Elements of Your Ideal Fantasy World

-Have you ever read (or watched) a story with various fantastic species, and suspended your disbelief for some more than others?

“Okay they’re teaming up with the elves….to negotiate with the goblins, and then…hey wait, there’s unicorns in this world? Why??”

-Have you ever been at odds with the various theories and workings of magic described?

“Since when do tears bring anybody back to life?? It would be much more interesting if she bought a DIY necromancy kit, or traveled to the celestial plane to bargain for his soul.”

-Or maybe your ideal fantasy world is more like the real world than a fantasy world, except for a few shy, ancient beings who dabble in minor nature magic.

 

I’m still in the process of discovering what my ideal world would be. My jewelry designs help with that a lot. (Or does my vague idea of what I like best in fantasy help me design jewelry better??) Some of my jewelry designs interest me more than others, or I’ll feel more connected with one backstory than another. I even think there are more kinds of worlds I like than just one. These designs are the closest to the style of the one I would call ideal:

Relic on the Writing Desk  ecium_earrings_by_starlit_sorceress-d566lz7  the_dreams_of_trees_unfold_by_starlit_sorceress-d574eaw

In fantasy worlds, I like advanced technology just short of gunpowder. Magic is advanced, and has clear rules.
Races would definitely include elves and dwarves, though I’m kind of neutral on the specifics of the guttural race of savage humanoids that’s always supposed to be making trouble. It’s more interesting when the details of their culture are developed enough that you can root for them or at least respect their side.  (Dragon Age did this really well with the Qunari.)
Speaking of dragons, I can’t decide whether I prefer them to be friendly or evil. I guess I just don’t like the extremes. Not singing with children and puppies, but not brutal animals either.

No anthropomorphic animals, and as you might have guessed by my earlier examples, I like unicorns, pixies, and fairies to be shy and rare. (And by “rare” I mean hard to find, not cooked medium-rare!!)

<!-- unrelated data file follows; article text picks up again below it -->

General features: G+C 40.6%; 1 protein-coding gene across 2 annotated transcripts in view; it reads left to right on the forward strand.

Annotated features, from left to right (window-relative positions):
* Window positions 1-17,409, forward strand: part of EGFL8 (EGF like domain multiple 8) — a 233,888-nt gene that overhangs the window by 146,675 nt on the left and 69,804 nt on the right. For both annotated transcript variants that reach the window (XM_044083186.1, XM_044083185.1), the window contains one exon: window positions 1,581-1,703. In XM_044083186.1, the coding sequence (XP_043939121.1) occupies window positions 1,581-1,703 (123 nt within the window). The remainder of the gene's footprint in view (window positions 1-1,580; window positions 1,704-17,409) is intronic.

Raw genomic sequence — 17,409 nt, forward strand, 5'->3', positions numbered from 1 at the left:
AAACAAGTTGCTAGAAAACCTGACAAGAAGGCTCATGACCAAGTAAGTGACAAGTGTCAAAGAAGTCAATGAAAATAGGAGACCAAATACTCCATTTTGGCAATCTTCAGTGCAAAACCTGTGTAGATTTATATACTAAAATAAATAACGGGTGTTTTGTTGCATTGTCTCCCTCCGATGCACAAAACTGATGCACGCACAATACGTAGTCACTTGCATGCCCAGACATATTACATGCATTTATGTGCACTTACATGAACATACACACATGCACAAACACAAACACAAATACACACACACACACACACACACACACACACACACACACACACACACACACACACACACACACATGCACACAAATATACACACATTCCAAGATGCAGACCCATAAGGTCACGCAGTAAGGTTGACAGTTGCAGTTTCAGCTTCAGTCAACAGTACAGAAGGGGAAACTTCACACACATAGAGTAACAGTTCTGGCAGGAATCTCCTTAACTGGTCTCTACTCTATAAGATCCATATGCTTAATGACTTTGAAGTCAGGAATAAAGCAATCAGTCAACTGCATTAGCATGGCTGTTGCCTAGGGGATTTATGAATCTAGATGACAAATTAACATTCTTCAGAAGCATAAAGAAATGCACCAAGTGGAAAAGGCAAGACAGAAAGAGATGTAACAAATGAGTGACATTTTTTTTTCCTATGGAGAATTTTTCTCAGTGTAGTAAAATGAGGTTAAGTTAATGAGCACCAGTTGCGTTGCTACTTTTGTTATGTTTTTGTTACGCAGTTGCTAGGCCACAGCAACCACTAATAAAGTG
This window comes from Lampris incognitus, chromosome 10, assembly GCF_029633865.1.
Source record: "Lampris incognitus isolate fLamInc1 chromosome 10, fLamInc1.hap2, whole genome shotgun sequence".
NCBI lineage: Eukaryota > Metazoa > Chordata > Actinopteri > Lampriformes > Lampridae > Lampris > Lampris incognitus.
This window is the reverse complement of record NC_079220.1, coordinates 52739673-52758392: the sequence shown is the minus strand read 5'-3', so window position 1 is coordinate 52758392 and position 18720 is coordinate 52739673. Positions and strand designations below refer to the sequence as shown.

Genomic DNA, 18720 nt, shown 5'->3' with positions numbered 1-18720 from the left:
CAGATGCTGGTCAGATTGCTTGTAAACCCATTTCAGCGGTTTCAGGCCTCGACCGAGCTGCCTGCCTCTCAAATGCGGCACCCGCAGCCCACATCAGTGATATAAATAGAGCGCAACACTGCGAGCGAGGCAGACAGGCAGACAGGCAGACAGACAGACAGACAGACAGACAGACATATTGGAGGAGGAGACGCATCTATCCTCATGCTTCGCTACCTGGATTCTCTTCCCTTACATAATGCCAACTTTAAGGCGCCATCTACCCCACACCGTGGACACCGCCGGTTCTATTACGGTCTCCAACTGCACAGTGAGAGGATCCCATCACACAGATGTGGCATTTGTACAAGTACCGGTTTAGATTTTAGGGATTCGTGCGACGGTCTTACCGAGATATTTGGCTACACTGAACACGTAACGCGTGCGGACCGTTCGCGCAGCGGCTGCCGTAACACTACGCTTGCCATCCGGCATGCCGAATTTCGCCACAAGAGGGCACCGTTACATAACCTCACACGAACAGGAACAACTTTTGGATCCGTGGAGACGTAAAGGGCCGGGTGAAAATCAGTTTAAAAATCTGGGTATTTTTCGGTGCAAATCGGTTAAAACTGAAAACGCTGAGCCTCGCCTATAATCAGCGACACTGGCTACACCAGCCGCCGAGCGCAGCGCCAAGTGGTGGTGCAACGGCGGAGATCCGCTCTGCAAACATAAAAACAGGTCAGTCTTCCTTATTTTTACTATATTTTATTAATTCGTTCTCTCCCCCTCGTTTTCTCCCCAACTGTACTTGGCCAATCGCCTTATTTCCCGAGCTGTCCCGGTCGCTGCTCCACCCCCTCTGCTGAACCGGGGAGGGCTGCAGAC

Slightly off-topic, but I’m not a fan of insect-based races in sci-fi….although I haven’t experienced Mass Effect, Starcraft, or any of the Ender’s Game sequels. (I only read the Ender’s Shadow series.)

What elements make up your ideal fantasy world?

2 thoughts on “Elements of Your Ideal Fantasy World

  1. Lizardhound says:

    The only insectoid race in Mass Effect are the Rachni, which you rarely meet. (Like, in the first game and the thist game for one mission only each time).The most creative ones in the ME ‘verse are the Yahg, but you have to buy a DLC to really meet one. *Glares at developers*

    I like Tolkien’s Elves more than Paolini’s beacuse the latter’s Elves are VERY aloof and powerful and mystical and way too caught up in honour and politeness to really be themselves. Dragons are always powerful, magical beings (how else can somtheing of that size fly?), some more evil and some more good than others, but they’re all immensely intelligent, most breathe fire and all dragons have four legs and two wings. A two-legged dragon is a wyvern and a dragon without legs is a wyrm or lindorm. More than four legs and you’re looking at mutations and/or deities.

    How about this: the savage humanoids are humans. Of course, this would probably result in a shitstorm of the manure-hits-the-windmill size, but I’ve yet to see it implemented.

  2. Colleen says:

    Interesting…I got the impression that you meet insectoids more often in Mass Effect. Speaking of DLC, I noticed it a lot in Dragon Age. The story didn’t seem incomplete without it, but I didn’t like the feeling that I was missing out.

    I don’t like Paolini’s elves either. When I read a part with elves, It’s like I feel him reading over my shoulder, going “Aren’t they SO aloof and mysterious?? Huh? Huh?”

    Your dragon explanation fits mine perfectly! D&D dragons are similar, but a little too neat and organized for my taste. All metallic dragons are good. All colorful dragons are evil. Red dragons are exactly like this, white dragons are exactly like that. All bronze dragons are exactly like this other thing. It loses some of the mystery in a story if the characters meet a dragon, and the knowledgeable one can rattle off everything about him just based on what color he is. I like it best when they meet just “a dragon” and have to find out for themselves his personality and whether or not he can be trusted.

    That was a GREAT idea about a world where humans, by comparison, are the savage race manipulated into being tools of the dark lord. If you don’t mind, I’d love to write a short story about that someday!

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